Posted by: itneverrainsinseattle | January 26, 2011

Divorce: Physical Separation

I suppose that many people have been thinking that the act of physical separation would be a major event in the unfolding divorce between Penny and myself. And while it certainly is a milestone, it hasn’t really been all that… profound. Rather, it’s been just another small step toward building our new lives. Forward, yes. Important, sure. But major? It certainly hasn’t felt that way.

If you’ve been following the story so far, you know that Penny and I are not divorcing because of infidelity, abuse, crime, or any of the many other spectacular reasons that we tend to ascribe to the breakdown of a marriage. Instead, it’s been one of those more mundane (and likely, more common) cases of irreconcilable differences: a lack of intimacy that has become unbearable over time. The fact that kids are involved has prolonged the marriage, and certainly complicates the divorce.

Having worked out a number of details and firmly committed to them during mediation, my soon-to-be-ex and I finally found new places to live and fixed a date for the Big Move. This “Big Move,” however, was really only that: having movers help to move the big items (furniture, appliances, and the like), while we saved on costs by deciding to move the less-big items ourselves. (A process that, alas, will take many, many trips and many, many boxes.)

Because of prior obligations with our oldest child’s team activities and the advantage of a day off of school, we moved the big stuff on a Sunday. While the kids had off school (and therefore, had a little time to become acquainted with one of their new houses) the following Monday, I did not. Besides, Penny has the kids on Mondays and Tuesdays, so after a busy day of moving on Sunday night, I left the kids with their mother after a family dinner together and set off to sleep at my new home alone.

There are a lot of interlocking parts that come with this kind of move, and it’s difficult to get everything to run quite as smoothly as you’d like. I had forgotten bedding at our familial home, so I had to make one more run for that and breakfast supplies (a spoon and bowl for cereal). By the time my head hit the pillow, I was well and truly exhausted. I slept. I woke up. I went to work. No big deal.

Monday evening, by prior agreement, I went to Penny’s house to help set up her new TV. We had both bought new HDTVs for our respective new houses, and they are just large enough to require help to set up. Our middle child asked their mother if I could stay for dinner, so I was invited, and I accepted. We set things up, we had dinner, and again I left the kids with their mother.

Now, I could go on and on with a laundry list-style description of each day’s events, but the basic gist is: what with the two of us having to meet at the old house to divide up the contents of our kitchen and pantry (a process that took days), and agreeing to help each other set up parts of our new homesteads (the TVs, internet routers, kid-related stuff, etc.), we had dinners as a family for almost all of the first week that we were out of our marital home. We have seen each other pretty much just as often as when we lived together.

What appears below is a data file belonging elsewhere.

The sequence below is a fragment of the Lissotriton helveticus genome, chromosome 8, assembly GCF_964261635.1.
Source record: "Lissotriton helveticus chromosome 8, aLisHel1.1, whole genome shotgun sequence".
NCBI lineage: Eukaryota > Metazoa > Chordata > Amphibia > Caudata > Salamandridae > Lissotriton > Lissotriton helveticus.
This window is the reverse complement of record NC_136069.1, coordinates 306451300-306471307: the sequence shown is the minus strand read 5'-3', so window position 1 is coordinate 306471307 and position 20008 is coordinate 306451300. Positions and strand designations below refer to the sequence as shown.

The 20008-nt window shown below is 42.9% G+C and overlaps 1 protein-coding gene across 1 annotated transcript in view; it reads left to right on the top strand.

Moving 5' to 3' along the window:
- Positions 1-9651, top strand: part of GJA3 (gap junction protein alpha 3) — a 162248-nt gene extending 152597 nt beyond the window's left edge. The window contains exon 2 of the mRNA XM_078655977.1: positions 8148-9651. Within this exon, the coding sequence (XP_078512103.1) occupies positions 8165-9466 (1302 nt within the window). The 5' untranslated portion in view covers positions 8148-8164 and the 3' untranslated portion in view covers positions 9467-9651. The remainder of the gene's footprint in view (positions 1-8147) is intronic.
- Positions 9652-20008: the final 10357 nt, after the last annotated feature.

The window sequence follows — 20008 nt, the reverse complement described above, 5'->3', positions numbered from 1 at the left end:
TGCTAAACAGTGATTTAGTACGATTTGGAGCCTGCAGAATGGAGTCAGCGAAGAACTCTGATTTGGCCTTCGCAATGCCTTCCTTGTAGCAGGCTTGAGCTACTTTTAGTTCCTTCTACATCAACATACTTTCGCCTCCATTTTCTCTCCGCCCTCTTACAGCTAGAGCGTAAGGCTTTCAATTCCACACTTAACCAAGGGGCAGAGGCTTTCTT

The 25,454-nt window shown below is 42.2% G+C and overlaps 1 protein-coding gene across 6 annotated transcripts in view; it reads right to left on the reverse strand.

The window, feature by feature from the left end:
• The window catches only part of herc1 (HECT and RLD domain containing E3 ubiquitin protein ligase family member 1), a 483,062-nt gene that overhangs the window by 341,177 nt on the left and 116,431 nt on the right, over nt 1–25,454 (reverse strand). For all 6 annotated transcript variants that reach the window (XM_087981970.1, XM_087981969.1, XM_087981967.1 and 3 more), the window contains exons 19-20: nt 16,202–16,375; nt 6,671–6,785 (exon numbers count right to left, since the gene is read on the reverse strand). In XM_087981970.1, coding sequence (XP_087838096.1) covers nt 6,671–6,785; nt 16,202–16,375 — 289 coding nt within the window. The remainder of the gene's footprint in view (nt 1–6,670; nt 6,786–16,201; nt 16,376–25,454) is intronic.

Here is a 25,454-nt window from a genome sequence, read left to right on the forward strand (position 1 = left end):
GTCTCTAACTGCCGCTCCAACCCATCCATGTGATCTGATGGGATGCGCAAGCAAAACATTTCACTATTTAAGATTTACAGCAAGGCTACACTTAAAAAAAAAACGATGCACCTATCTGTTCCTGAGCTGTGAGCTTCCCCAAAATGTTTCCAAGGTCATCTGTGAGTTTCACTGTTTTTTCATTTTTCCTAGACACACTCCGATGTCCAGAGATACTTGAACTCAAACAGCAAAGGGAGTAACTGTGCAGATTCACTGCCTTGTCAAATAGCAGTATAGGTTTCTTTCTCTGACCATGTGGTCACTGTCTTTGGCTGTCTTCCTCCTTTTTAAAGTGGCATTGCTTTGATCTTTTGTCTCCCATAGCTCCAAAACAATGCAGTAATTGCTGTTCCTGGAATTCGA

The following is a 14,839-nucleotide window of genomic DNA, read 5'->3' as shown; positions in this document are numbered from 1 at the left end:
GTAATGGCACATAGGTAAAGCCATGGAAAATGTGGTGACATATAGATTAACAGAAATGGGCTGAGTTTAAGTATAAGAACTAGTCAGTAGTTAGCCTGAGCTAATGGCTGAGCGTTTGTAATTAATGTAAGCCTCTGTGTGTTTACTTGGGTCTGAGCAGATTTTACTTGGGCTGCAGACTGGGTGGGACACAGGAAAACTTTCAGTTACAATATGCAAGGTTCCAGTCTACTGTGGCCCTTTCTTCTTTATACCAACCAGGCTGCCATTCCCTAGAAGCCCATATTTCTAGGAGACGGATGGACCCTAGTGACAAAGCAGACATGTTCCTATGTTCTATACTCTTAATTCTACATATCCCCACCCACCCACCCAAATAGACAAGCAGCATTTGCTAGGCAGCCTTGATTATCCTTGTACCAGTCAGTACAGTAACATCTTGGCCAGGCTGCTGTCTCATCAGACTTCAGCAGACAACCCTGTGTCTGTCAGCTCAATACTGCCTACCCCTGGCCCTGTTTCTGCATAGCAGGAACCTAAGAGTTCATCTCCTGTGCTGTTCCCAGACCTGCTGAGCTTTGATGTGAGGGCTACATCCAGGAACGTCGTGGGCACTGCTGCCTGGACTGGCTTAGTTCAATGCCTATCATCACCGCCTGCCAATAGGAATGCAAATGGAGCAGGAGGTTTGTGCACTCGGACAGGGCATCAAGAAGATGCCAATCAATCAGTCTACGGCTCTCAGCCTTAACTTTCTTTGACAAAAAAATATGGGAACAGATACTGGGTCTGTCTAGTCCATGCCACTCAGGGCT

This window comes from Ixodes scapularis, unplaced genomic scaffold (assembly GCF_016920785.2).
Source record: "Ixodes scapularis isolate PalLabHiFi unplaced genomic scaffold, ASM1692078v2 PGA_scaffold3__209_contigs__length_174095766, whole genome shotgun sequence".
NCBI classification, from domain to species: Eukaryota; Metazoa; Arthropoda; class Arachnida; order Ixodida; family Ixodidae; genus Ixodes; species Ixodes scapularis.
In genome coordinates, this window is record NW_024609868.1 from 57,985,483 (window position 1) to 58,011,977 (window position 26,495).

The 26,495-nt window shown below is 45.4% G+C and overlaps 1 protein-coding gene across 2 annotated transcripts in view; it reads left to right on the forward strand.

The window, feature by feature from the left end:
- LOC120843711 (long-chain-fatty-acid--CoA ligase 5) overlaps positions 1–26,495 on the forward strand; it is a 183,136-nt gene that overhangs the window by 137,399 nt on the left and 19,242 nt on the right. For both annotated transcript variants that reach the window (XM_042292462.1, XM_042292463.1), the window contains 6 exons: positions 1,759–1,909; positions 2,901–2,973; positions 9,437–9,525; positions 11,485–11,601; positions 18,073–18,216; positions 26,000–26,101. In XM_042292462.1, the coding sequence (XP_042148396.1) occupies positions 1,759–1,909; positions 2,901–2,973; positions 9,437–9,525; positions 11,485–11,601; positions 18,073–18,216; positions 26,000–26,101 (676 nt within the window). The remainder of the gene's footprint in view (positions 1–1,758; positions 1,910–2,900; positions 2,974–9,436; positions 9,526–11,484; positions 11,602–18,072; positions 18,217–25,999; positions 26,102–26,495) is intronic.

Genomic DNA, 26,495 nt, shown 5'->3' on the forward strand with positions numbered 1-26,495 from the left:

This may actually help the transition for the boys. (More on that subject later.) But for all that, we seemed to still be functioning very similarly to when we lived together, there was (and remains) a fundamental difference:

We. Don’t. Live. Together.

It’s a difference that matters. Her house is her house. My house is mine. Our time is not yet quite our own — there is a great deal we still need to work on together, and there’s pressue to get it done quickly — but even our “time separation” is slowly starting to take shape.

For a number of reasons (mostly logistical), I took the kids for the first full weekend of our physical separation, and it went well. Penny has the kids for this coming weekend.

Here, however, I’m aware that there are some tricky waters to negotiate. One of my faithful readers commented on a previous post (Hi, ToppHogg):

“You will have to keep Sir Galahad on the sidelines while she copes with her new experiences, stepping in only when it’s clear that the welfare of your sons is affected – and only until she’s regained her stability and begins taking those first steps again.”

If I haven’t made it clear here in previous posts, let me say it directly now: I firmly believe that Penny is an excellent mother. And if our divorce is to proceed (and conclude) as amicably as it is starting out, it’s entirely because we are both focused upon doing what is best for the kids, and that means working things out with civility and consideration.

And yet, it’s also clear to me that while we are both overwhelmed with everything that has to be done in such a short period of time, she is particularly stressed out right now. Her temper with the kids is getting noticeably shorter. Her house is already a confusion of clutter and chaos.

Okay, okay… my house is cluttered and chaotic, too. And while her temper is noticeably shorter, it may well be that her reaction time is still catching up to my own. But as ToppHogg warned in his comment, I am wrestling with myself over wanting to take some of this burden from her. Here, let me take the kids again this weekend while you sort out the stuff you have to sort out. Here, if the phone company can’t fix this problem with your DSL, let me call them and get this worked out. (Recall that I’m the extrovert, and she hates talking to strangers on the phone.)